Criminal Status of Sex Workers Attracts Serial Killers

There’s been much speculation about who is responsible for the murders of at least four sex workers in Long Island, whose bodies were found in December 2010 along beaches in Suffolk and Nassau Counties. Six other sets of remains found in the same area have yet to be identified. Sex workers in New York and beyond can find little comfort in the news media’s profiles and unwarranted guesses about what the killer is like. In all of the uncertainty and still unanswered questions, one fact is certain- sex workers are at risk of violence from predators as long as our work remains illegal.
Sex workers in New York, led by Audacia Ray of the Red Umbrella Project, are calling for the Suffolk County Police Commissioner to grant amnesty to all sex workers in the region while this investigation is ongoing. Although there has been no official acknowledgment of this request, Ray reports at her blog that she’s been informed that Suffolk County is looking into the request. While it’s good news that our phone calls and emails requesting amnesty have been acknowledged, we understand that amnesty in a single New York county does little to address the larger picture of abuse and vulnerability that sex workers nationwide are subjected to daily.
As a nation, it’s time to seriously re-evaluate the criminal penalties that all 50 states impose on people who consensually exchange sex for money. Serial murders of sex workers, and the subsequent indifferent treatment by police are not limited to New York. New Jersey, Washington, Texas, and multiple cities in California have all seen serial killers and rapists who target sex workers in the past two decades. Not surprising, the current slay of killings are not a first for Long Island. Robert Shulman also targeted sex workers in the area. These are only the cases that have been reported in the media or responded to by law enforcement. On December 17th, 2010 the Sex Workers Outreach Project USA added nearly 40 names to their list of assaulted or murdered sex workers as part of their Annual International Day to End Violence Against Sex Workers. The majority of those 40 incidents went unreported and unnoticed.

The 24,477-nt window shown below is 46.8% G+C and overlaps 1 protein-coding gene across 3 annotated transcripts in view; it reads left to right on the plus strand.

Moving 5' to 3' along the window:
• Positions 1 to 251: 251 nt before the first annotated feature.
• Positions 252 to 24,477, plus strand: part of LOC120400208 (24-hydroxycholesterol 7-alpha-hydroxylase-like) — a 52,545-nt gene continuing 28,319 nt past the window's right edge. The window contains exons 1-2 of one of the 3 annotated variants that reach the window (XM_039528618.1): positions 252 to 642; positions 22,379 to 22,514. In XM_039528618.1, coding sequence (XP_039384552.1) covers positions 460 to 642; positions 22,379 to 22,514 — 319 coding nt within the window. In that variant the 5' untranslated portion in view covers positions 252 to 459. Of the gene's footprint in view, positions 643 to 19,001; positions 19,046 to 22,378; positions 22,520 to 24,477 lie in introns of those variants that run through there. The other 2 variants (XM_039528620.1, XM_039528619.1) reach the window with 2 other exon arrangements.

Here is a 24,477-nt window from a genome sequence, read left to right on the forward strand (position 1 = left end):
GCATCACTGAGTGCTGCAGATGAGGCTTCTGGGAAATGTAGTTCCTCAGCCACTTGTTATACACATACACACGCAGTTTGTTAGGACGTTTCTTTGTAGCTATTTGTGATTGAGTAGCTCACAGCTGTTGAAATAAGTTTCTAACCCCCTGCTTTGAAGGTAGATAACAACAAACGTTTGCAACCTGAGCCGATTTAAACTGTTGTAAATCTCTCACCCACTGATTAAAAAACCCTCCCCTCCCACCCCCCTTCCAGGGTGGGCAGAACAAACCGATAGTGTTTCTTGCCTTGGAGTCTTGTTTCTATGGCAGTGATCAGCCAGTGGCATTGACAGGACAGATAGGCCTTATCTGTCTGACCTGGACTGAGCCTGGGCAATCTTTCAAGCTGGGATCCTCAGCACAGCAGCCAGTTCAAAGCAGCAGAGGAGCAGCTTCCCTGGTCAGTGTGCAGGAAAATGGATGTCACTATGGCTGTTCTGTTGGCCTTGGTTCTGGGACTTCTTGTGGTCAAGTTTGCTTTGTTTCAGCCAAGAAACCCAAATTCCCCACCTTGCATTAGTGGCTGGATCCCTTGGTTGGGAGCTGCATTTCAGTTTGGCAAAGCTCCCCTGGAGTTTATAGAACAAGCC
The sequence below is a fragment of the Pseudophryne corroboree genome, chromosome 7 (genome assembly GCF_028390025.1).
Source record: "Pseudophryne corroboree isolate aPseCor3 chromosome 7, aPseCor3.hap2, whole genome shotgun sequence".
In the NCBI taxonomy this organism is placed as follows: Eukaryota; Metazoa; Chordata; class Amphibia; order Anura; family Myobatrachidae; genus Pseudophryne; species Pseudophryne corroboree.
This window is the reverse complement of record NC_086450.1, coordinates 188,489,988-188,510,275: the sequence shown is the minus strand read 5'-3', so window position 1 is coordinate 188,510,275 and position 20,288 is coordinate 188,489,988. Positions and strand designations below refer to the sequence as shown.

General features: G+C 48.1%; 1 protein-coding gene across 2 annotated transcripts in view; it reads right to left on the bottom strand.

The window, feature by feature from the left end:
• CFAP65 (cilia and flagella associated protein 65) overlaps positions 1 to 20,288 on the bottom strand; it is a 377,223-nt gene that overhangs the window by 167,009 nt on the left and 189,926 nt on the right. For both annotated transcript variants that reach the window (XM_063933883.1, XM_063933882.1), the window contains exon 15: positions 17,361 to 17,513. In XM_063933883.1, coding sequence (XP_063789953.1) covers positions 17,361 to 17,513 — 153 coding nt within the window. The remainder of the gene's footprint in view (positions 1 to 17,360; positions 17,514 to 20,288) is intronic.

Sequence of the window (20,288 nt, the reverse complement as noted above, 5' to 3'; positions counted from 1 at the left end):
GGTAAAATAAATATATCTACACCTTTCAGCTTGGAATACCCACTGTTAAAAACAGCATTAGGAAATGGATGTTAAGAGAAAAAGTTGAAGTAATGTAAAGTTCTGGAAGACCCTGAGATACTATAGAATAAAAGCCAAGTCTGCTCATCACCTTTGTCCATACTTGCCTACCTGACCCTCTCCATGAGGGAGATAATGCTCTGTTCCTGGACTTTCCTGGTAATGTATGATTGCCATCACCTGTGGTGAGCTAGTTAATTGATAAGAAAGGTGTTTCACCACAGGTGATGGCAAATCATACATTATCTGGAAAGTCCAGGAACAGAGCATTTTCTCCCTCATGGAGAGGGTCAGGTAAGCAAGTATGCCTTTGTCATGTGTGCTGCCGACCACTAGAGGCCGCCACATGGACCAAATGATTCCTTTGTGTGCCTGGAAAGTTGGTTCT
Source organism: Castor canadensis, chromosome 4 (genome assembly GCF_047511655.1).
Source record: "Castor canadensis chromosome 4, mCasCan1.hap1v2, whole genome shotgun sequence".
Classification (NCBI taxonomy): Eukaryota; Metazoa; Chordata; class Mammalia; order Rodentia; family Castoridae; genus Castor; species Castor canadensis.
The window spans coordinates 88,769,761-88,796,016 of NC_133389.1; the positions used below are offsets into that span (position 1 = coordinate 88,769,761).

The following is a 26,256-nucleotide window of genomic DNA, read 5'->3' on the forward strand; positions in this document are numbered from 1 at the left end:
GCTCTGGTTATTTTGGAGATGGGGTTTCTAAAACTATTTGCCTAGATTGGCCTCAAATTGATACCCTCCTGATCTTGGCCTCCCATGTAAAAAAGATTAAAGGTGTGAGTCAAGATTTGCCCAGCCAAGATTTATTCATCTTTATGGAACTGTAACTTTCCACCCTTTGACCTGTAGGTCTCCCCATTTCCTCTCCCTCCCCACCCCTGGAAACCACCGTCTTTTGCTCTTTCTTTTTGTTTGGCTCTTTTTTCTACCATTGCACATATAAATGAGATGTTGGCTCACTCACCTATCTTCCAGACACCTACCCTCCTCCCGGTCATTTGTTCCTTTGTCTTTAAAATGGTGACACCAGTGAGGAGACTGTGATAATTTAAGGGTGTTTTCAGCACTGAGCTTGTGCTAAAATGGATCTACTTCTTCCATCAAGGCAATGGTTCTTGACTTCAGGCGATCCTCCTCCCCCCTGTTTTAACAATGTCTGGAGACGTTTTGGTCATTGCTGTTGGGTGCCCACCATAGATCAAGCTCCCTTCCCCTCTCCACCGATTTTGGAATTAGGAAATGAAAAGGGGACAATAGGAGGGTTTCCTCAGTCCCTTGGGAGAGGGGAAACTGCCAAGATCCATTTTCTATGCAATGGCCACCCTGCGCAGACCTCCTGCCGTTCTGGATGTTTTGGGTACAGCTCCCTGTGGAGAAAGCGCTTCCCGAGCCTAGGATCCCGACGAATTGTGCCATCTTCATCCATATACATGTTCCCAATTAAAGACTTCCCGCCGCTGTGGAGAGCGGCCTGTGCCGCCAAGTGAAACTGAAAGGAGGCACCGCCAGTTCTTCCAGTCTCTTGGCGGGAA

Sex workers are targeted by opportunistic predators because, in the words of Gary Leon Ridgway, the Green River Killer, “I knew they would not be reported missing right away and might never be reported missing. I picked prostitutes because I thought I could kill as many of them as I wanted without getting caught.” It is a popular misconception that sex workers have no family or friends who care about us, that we are society’s throwaways and nobody will notice if we go missing. It would be more accurate to note that we are vulnerable because we have to keep our work a secret from those who care about us the most due to social stigma and legal fears. This leaves us to work in secretive environments where indeed, it does take time for those who love us to notice that we’re in trouble.
Sex workers need our friends and families to join in the chorus of concerned citizens calling not just for amnesty in Long Island, but for an end to state prohibition of the consensual exchange of sex for money. As long as sex workers have to fear legal consequences and disapproval from loved ones, we are perceivably easy targets for killers, rapists and thieves. You can help by calling or emailing authorities in Long Island and by supporting local organizations that embrace a harm reduction model for sex workers. The St. James Infirmary Occupational Health and Safety Handbook has a list of organizations, as well as extensive safety and screening tips for sex workers. There is also a list of resources by region at the Desiree Alliance website.